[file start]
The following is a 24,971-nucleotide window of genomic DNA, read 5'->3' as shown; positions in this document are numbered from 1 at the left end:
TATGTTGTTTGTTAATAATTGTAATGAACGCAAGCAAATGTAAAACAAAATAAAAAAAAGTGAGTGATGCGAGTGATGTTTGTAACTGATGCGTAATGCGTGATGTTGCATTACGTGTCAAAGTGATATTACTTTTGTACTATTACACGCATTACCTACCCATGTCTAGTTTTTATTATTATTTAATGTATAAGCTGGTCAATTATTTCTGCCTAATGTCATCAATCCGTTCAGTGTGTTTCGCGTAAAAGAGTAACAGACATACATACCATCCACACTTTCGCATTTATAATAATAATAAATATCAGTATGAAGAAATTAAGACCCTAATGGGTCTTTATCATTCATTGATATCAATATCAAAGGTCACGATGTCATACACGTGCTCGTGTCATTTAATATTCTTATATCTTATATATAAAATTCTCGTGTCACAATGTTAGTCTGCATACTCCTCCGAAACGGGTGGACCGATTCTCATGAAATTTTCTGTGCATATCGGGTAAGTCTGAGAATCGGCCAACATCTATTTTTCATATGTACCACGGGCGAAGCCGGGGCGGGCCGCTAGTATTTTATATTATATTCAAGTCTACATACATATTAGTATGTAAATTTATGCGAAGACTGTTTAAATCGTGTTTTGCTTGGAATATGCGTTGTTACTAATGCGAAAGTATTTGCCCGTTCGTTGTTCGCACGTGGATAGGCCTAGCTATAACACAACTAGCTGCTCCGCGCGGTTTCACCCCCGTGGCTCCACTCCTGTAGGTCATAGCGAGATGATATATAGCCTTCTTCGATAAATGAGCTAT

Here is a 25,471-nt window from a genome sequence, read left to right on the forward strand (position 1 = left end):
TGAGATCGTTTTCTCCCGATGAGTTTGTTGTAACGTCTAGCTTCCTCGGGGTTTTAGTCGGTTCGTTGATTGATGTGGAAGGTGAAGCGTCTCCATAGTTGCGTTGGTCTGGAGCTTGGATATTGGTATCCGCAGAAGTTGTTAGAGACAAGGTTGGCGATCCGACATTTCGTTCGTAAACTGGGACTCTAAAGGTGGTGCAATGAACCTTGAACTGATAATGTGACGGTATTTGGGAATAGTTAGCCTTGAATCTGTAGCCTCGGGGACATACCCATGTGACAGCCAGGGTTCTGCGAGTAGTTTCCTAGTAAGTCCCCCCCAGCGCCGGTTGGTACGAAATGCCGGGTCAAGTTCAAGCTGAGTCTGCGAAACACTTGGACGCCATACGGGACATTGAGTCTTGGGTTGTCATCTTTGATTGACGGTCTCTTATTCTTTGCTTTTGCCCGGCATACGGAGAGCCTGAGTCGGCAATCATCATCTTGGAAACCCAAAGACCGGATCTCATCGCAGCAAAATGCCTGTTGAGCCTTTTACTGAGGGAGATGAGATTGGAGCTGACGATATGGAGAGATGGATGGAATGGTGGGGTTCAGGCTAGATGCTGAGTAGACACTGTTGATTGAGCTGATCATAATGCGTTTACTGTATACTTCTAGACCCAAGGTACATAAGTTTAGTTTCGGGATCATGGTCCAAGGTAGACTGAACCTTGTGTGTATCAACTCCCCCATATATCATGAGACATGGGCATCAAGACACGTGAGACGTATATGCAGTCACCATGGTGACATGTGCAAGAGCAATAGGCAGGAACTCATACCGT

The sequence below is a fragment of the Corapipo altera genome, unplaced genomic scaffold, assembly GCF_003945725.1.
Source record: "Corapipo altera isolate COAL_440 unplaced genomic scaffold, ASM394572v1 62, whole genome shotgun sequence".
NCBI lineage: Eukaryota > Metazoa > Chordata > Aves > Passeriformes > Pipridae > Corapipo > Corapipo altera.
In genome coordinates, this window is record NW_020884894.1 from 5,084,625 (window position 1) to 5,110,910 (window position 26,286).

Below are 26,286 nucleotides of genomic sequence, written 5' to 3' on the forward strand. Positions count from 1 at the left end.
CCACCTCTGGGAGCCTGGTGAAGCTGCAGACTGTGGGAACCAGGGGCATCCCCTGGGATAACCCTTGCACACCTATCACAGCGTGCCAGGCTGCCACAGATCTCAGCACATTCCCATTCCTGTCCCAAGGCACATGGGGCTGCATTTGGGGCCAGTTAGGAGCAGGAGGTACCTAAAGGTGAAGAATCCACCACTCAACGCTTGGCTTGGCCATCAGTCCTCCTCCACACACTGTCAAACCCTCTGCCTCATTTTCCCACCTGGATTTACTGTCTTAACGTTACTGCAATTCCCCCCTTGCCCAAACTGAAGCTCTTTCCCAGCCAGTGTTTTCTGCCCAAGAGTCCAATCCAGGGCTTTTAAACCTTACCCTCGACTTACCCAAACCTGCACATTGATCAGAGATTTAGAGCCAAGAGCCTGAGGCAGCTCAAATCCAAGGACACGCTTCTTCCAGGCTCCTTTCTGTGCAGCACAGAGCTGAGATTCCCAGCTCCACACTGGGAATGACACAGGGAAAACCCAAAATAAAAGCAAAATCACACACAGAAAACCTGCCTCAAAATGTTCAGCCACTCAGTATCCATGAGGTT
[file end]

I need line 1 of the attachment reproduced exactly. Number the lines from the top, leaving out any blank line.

The following is a 24,971-nucleotide window of genomic DNA, read 5'->3' as shown; positions in this document are numbered from 1 at the left end: